Southampton born centre forward Ted Drake began his football career at Hampshire League Winchester City in 1930, signing for George Kay’s Second Division Southampton, Drake’s hometown club, as an amateur in June 1931, representing Hampshire in September 1931. Drake made his Football League debut, and turned professional the same month, at Swansea Town in November 1931. By the end of March 1932 Drake had established himself in Southampton’s first eleven, scoring at least 20 goals in each of the next two seasons, his first hat-trick coming when he scored all three goals in their 3-0 victory over Grimsby Town in October 1932. A further hat-trick came on the first day of the next season in a 4-1 win over Bradford City.
He had already scored 23 goals when he trod the now well worn path to greatness from Southampton to North London when he joined Arsenal in March 1934 for £6,500, scoring on his Arsenal debut in a 3-2 win over Wolves. Three years at Southampton had produced 48 goals in 74 appearances, a fantastic 143 goals in 185 games would follow for The Gunners, and most celebrated among his feats is his 7 goals at Villa Park on 14th December 1935, still an unequalled feat in top flight football. He even managed to score 4 goals on his final Arsenal appearance, in a 5-2 win over Sunderland at the start of September 1939, immediately before peacetime football was abandoned due to the outbreak of the Second World War. He scored 4 goals on another six occasions for The Gunners and also managed five hat-tricks, and in total scored 143 goals in 185 appearances over five years for them.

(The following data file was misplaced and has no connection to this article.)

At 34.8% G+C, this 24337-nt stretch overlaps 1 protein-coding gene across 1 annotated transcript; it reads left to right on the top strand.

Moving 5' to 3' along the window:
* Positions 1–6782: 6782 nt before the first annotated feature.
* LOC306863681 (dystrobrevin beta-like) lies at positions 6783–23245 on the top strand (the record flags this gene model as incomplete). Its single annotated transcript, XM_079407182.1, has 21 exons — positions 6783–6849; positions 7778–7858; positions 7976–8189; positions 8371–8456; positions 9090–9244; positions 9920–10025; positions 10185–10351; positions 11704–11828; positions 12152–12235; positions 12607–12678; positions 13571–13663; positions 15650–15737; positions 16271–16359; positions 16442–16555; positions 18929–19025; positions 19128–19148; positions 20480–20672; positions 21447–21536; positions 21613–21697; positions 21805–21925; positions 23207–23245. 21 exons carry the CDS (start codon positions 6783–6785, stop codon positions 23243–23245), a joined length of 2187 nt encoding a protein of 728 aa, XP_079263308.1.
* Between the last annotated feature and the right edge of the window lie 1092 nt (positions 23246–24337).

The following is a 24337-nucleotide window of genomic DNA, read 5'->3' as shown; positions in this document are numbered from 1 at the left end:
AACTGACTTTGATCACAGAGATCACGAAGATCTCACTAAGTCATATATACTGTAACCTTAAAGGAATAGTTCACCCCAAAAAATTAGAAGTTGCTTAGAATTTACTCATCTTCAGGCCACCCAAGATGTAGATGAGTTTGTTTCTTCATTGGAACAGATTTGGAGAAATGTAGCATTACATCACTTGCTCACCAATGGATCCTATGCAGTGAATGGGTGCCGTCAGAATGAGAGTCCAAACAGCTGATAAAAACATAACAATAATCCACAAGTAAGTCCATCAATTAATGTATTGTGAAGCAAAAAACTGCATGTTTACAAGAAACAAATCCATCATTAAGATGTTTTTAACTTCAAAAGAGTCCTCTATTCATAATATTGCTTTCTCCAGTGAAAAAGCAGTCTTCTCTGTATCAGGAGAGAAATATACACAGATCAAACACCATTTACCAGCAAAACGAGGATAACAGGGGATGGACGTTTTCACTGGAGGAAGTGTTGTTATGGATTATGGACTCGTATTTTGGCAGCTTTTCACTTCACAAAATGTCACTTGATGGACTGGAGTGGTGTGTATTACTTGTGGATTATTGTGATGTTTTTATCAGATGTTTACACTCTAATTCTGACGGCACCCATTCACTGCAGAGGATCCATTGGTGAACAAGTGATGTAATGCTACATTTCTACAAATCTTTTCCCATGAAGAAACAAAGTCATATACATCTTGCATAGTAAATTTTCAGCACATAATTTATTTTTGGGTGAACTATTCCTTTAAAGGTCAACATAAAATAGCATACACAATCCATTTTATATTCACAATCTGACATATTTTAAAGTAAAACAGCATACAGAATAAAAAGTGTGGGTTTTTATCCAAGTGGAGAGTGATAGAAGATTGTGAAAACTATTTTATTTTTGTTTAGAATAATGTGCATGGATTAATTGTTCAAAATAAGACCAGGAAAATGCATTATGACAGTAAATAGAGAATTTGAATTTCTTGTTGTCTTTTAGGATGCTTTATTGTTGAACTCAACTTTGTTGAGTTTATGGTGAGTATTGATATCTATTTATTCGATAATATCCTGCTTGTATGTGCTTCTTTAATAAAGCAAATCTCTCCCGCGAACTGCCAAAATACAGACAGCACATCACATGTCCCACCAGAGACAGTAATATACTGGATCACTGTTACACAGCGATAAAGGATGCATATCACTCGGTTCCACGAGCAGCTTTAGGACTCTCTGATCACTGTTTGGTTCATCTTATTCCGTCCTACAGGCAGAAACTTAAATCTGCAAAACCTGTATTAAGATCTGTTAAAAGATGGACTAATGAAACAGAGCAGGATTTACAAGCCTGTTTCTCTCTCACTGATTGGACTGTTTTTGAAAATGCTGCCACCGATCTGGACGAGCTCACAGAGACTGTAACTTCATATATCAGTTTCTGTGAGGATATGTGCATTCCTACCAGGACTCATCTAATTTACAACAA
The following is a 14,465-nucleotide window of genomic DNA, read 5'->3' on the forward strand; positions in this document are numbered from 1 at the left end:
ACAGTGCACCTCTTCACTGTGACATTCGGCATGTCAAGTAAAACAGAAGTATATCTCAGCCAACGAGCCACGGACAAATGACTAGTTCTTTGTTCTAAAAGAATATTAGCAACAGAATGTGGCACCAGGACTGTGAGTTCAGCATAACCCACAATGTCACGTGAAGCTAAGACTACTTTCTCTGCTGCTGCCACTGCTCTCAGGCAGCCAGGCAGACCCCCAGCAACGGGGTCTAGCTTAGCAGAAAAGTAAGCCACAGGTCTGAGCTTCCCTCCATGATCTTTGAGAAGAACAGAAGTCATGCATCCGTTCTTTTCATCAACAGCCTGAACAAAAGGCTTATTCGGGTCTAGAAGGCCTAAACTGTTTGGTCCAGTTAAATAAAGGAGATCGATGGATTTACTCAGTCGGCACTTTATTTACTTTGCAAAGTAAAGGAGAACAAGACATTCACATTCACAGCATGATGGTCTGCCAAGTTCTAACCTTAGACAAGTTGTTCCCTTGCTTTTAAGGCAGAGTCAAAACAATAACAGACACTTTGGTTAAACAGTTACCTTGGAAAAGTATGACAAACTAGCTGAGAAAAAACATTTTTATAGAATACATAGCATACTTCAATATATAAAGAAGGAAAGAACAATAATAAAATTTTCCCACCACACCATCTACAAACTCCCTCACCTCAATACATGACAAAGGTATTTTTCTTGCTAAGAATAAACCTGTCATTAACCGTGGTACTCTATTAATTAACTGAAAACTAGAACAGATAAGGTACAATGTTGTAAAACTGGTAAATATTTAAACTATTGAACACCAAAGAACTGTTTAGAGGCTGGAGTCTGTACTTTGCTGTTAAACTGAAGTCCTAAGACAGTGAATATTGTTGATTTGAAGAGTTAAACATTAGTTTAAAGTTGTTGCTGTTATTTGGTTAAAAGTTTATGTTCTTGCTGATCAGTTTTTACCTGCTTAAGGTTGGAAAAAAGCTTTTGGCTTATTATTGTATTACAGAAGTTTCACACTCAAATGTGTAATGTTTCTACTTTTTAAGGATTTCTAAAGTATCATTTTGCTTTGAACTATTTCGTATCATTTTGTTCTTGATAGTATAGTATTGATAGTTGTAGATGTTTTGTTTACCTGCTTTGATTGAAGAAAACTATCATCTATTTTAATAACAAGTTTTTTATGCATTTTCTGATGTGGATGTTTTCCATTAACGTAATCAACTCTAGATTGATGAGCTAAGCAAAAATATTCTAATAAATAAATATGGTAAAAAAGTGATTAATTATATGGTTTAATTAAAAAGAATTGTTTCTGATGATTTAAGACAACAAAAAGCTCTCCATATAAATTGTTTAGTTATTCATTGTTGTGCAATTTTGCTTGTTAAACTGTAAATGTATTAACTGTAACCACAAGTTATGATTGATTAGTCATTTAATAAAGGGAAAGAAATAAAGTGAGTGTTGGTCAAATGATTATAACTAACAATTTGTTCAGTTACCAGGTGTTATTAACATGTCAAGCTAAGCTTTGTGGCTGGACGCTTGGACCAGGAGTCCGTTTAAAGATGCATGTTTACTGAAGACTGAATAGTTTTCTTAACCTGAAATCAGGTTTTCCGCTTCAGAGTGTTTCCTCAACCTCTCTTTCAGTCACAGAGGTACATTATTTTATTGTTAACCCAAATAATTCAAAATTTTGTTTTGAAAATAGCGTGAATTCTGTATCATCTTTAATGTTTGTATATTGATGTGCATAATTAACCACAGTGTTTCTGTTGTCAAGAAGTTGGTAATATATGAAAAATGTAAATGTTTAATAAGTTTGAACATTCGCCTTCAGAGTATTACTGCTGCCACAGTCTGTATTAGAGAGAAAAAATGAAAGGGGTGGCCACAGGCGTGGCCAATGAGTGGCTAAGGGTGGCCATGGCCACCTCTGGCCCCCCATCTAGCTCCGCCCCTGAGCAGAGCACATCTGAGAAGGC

He scored a remarkable 44 goals in 1934-35, his first full season at Arsenal, also finishing as the League’s top scorer with 42 of those goals coming in League matches, finishing as The Gunners’ leading goalscorer in each of his five full seasons at Highbury. He scored the winner in the 1936 FA Cup Final as Arsenal beat Sheffield United 1-0 at Wembley. He won the League Championship twice with Arsenal in 1935 and 1938 and the FA Cup in 1936, and the Charity Shield in 1934 and 1938.
He scored 6 goals in his 5 England caps between November 1934, when he scored on his international debut in a 3-2 win over Italy at Highbury, and May 1938, when he scored twice in Paris against France, his other 3 England goals being a hat-trick in a 6-2 win against Hungary at Highbury in December 1936.
During the Second World War he served in the Royal Air Force and played as a guest for West Ham United, Leicester City and Fulham but he retired from playing due to a spinal injury suffered in a match with Reading in August 1945. He scouted for Arsenal and then became the manager of non league Hendon, Arsenal’s nursery club, in October 1946, with the resumption of peacetime football. He spent five years as manager of Reading from June 1947, leading the club to the runners up spot in Division Three (South) in 1948-49 and again in 1951-52, though at the time only the Champions were promoted. He became the manager of Chelsea in June 1952, a position he held until September 1961, winning the League Championship with Chelsea in 1955. In so doing he became the first man to both have played in and also to have managed a League Championship winning team. He assisted Vic Buckingham at Barcelona between September 1969 and June 1970. In October 1972 Drake returned to Fulham as coach of the reserve team and to scout for Alec Stock. He remained until at least 1979.
Ted Drake’s testimonial match was played between Arsenal and Fulham on 11th September 1979, in front of 3,035 at Craven Cottage, earning him £5,000.
He also played first class cricket for Hampshire from 1931 to 1936. He made his debut for Hampshire against Glamorgan in 1931 and shared a vital stand of 86 with Phil Mead. He made 45 but never reached this score again in the 15 further matches he played over the next six years, first as an amateur and then as a professional.
Drake’s son Bobby played 15 times as a full back for Fulham between 1963 and 1968.
NB although published after his transfer to Arsenal, Drake clearly wears Southampton colours.